Safely improving jet, rocket fuels
By Joshua Heyne, Hai Wang and Joseph Kalman|December 2018
The Propellants and Combustion Technical Committee works to advance the knowledge and effective use of propellants and combustion systems for military, civil and commercial aerospace systems.
Significant advancements were made toward the methodology needed for approval of new alternative jet fuels, or AJFs, via the National Jet Fuels Combustion Program, known as NJFCP. These approvals follow a resource-intensive ASTM D4054 fuel standards process in which fuel properties and performance are evaluated for safety, durability and operability. To reduce the cost, fuel volume and time for AJF evaluation, the NJFCP developed new capabilities and understandings of fuel property effects. Results of research conducted at major universities and government facilities have reproduced all known AJF behavior in industry research rigs. Three combustion operability limits, the key to verifying the safe use of AJFs in an engine, are explained via fuel physical-chemical properties. Cold ignition and altitude relight are dominated by a fuel’s viscosity and surface tension. In contrast, lean blowout behavior can be controlled not only by physical properties but also by the fuel’s chemical reactivity or derived cetane number, which has not been reported previously. These novel operability-property relationships are currently deployed for AJF prescreening and to streamline the ASTM D4054 fuel standards process.
Focusing on combustion modeling, collaborative efforts among Stanford University, University of Southern California, University of Illinois Chicago and University of Connecticut over the past five years evolved the understanding of real fuel combustion chemistry using the approach of HyChem, for hybrid chemistry. Supported primarily by the Air Force Office of Scientific Research, HyChem was developed on the basis of the separation of fuel pyrolysis and oxidation of the pyrolysis products in the overall combustion process. Thermal decomposition of the fuel is not rate limiting, therefore it can be treated without details at the level of elementary reactions. The HyChem approach treats the reaction kinetics of thermal and oxidative pyrolysis with lumped reaction steps, while oxidation of the pyrolysis fragments is described by a detailed reaction model. The derivation of lumped reaction rate parameters leveraged significant advances in laser diagnostics of multispecies time histories during shock tube experiments. The HyChem approach was tested by the collaborative research team over the year for a wide range of jet and rocket fuels, with the resulting models capable of predicting global combustion properties over a wide range of conditions, including ignition delay, laminar flame speed, and flame extinction strain rate. The approach eliminates the need to use fuel surrogates, a simplification that allows for the reaction model to be reduced to approximately 30 species and perform simulations of real combustors with reduced computational cost.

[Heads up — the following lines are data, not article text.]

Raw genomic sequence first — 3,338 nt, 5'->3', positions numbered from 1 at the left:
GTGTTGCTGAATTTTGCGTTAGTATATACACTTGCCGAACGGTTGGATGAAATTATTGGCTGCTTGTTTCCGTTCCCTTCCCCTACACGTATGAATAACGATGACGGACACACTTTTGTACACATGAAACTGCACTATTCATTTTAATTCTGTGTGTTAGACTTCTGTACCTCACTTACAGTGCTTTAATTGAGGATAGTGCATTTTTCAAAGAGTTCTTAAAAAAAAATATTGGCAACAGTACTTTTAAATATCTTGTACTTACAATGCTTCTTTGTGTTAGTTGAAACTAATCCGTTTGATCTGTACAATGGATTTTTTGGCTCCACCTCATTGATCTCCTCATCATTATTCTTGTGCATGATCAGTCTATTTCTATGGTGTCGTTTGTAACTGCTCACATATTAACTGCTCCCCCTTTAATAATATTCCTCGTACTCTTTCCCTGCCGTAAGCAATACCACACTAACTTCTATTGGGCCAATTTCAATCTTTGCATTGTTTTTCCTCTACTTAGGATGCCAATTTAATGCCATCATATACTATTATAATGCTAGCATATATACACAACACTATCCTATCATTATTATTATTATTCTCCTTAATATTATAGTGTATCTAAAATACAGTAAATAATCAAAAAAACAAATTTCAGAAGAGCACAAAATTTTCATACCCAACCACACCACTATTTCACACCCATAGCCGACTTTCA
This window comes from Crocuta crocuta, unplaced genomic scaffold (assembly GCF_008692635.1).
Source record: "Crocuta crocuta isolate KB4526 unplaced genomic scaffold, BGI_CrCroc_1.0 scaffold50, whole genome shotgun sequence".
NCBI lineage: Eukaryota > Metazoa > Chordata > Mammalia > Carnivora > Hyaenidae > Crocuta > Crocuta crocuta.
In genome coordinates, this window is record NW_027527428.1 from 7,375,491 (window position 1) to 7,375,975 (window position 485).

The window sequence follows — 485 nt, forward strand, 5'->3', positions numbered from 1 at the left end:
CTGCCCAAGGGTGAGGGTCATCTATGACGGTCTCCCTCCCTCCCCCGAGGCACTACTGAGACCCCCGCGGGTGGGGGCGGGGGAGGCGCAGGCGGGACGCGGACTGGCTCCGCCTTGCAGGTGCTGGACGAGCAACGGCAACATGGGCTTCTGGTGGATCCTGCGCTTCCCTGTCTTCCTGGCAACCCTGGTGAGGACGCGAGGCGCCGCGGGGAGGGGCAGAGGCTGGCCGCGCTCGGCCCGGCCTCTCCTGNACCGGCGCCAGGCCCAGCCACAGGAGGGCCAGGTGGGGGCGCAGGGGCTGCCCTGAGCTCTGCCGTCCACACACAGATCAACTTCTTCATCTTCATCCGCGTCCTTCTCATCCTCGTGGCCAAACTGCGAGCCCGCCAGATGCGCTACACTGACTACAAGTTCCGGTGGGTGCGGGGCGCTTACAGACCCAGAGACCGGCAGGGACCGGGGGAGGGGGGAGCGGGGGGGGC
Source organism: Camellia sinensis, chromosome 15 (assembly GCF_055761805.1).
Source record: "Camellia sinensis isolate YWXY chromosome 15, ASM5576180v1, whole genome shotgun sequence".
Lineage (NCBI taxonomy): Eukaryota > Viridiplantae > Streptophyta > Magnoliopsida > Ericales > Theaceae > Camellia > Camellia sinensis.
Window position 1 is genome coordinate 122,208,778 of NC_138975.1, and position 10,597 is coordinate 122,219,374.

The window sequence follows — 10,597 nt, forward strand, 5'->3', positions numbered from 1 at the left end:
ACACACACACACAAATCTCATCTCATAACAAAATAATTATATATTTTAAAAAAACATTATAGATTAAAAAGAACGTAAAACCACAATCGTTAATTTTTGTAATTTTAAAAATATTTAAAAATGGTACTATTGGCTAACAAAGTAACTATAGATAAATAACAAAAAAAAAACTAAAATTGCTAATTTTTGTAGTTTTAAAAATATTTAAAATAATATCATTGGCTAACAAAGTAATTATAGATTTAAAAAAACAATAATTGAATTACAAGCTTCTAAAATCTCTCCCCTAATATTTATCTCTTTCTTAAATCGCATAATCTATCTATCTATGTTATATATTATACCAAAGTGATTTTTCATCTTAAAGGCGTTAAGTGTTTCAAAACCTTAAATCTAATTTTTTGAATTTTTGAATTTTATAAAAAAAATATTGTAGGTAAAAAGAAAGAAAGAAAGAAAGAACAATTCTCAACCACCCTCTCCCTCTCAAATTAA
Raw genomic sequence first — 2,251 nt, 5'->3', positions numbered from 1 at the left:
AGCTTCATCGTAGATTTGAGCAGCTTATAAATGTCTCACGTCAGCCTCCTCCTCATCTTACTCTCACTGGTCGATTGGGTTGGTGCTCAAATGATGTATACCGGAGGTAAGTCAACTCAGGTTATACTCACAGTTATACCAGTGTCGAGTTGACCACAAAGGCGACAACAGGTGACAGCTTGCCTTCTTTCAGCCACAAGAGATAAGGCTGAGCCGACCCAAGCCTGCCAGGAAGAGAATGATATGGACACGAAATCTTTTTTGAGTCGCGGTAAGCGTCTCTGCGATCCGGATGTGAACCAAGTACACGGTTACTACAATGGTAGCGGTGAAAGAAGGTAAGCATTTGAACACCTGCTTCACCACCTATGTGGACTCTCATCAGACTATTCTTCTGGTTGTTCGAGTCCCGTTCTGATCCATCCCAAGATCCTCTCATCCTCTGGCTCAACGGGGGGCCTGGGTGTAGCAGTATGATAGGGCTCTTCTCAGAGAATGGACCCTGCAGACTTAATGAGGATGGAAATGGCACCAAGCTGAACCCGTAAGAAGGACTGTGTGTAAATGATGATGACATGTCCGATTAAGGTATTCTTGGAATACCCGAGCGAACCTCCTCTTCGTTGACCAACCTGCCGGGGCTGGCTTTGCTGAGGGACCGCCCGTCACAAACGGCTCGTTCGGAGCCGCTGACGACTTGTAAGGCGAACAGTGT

With an eye toward unravelling the limiting processes and increasing the performance of composite rocket propellants, researchers from California State University, Long Beach; Naval Air Warfare Center Weapons Division; and Argonne National Laboratory in January and February analyzed data from experiments conducted in late 2017. In those experiments, the Advanced Photon Source at Argonne near Chicago was used to conduct X-ray phase contrast imaging of burning solid rocket propellant for the first time. When aluminum particles are added to composite propellants to increase energy density, the particles tend to agglomerate on the surface of the deflagrating propellant, reducing combustion efficiency. Measurements at the Advanced Photon Source provided non-intrusive, in-situ observations of aluminum particle agglomeration at pressures up to 1,000 6.9 megapascal, overcoming decades of attempts to optically diagnose in such harsh environments. The size distribution of aluminum particles on the propellant surface was quantified. Additionally, insight into the metal agglomeration process was achieved with the observation of bubbles forming within the molten aluminum particles, suggesting that polymeric binder used in the composite propellant becomes entrained in the liquid particle and pyrolysizes internally, a process depicted in an image in the October issue of the journal Combustion and Flame. The X-ray images also permitted the observation of aluminum oxide caps forming on the particles, as well as particle coalescence, which will aid modeling work to accurately predict aluminum agglomerate sizes and motor performance.
Contributors: Med Colket, Ronald K. Hanson, Craig T. Bowman, Fokion N. Egolfopoulos, Kenneth Brezinsky, Tianfeng Lu, Andrew R. Demko, Bino Varghese, Katarzyna E. Matusik and Alan L. Kastengren
Image: The radiographic image shows aluminum particles agglomerating on the propellant surface (indicated by the red dashed line) under a pressure of 6.9 megapascal. The inset highlights the bubbles forming within the particle. The darker region on the highlighted aluminum particle is due to the oxide cap. Published in the October issue of the journal Combustion and Flame. Credit: Joseph Kalman